Imagine no water to rinse out our mouths after we brush our teeth. No shower or bath, no way to wash our face or shampoo our hair. No flushing of the toilet, and no coffee or tea in the morning. Unless we have the financial resources to go to the store every day, our clothes would be full of dirt, stained and smelly which would make us unbearable to be around.
Our homes and businesses would be filthy, havens for disease causing germs, leading to a serious loss of productive man hours from illnesses.
In addition, our children, those who could survive, would almost always be sick and out of school which in turn would impact on their ability to learn and ultimately their futures as productive members of society. Food preparation would be a nightmare and we would literally take our lives in our hands while dining.
Our hospitals would be unhygienic. Doctors would be unable to perform surgeries and their patients would almost always die from infection as a result of not being able to clean wounds.
Thousands of Jamaicans would be out of work, as without water crops could not grow. In addition to our drinking water, we would have to import all our food as well. Without adequate water infrastructure there would be no tourist industry, and construction and manufacturing would be virtually non-existent.
My point in all this, Mr. Speaker, is that water touches every aspect of our existence, and is an essential, indeed a critical component if we are to live healthy, dignified lives.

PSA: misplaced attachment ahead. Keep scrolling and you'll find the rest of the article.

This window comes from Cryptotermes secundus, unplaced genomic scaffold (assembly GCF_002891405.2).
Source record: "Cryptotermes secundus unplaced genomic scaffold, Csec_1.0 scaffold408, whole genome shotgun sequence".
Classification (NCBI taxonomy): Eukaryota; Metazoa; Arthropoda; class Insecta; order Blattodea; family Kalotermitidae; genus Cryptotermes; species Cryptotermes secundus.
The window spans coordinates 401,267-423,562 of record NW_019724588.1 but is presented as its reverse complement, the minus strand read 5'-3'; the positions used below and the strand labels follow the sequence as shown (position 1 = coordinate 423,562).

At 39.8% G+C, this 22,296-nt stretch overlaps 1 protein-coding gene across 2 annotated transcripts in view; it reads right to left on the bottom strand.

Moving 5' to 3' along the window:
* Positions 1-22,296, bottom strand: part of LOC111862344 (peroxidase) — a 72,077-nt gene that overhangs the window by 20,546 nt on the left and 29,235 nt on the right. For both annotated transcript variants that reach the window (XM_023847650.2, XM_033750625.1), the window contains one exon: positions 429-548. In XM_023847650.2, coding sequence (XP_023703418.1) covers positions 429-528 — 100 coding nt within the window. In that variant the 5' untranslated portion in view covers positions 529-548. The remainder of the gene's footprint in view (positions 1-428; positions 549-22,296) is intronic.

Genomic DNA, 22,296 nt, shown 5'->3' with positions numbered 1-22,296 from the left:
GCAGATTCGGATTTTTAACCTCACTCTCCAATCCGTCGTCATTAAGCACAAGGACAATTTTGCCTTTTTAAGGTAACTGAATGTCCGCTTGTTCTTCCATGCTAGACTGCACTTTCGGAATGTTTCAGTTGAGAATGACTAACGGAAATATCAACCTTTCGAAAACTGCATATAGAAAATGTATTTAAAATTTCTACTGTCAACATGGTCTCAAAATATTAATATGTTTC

Significant progress has been made by the Ministry of Water and Housing and its water agencies (The National Water Commission, Rural Water Supply Limited and the Water Resources Authority) in providing water and sewerage services to the people of Jamaica. Approximately 70-percent of Jamaican households now have piped water and that number is trending upwards.
But while this is positive news, Mr. Speaker, there is still much to be done, as 20 percent (20%) of households across the country, mainly occupied by the poorest and most vulnerable in our society, still rely on untreated and potentially unsafe water sources such as rivers, springs and ponds
It is indefensible for even one Jamaican to be without a safe source of drinking water much less 20-percent of our population.
It is indefensible that in the 21st century, women and children in particular still have to be travelling for miles to perform the backbreaking task of bringing water back to their homes for domestic use.
It is indefensible the man hours lost to this task, hours that should be spent in productive use elsewhere.
It bears repeating Mr. Speaker, that access to safe water and adequate sanitation represent a significant contribution to the well being of individuals and communities and is part of the basis on which economic progress can be achieved.
Even as I stand to make my presentation to this Honourable House, the Ministry and its portfolio agencies are working tirelessly to build on the foundations already laid, to ensure that each resident in each district in this little island of ours, has access to a safe and reliable supply of potable water.
It means fewer persons, particularly children, will get diarrhea or some other illness from drinking untreated water, It means healthier, cleaner households, and by extension, healthier, cleaner and more productive communities.
Download entire speech

Skip to content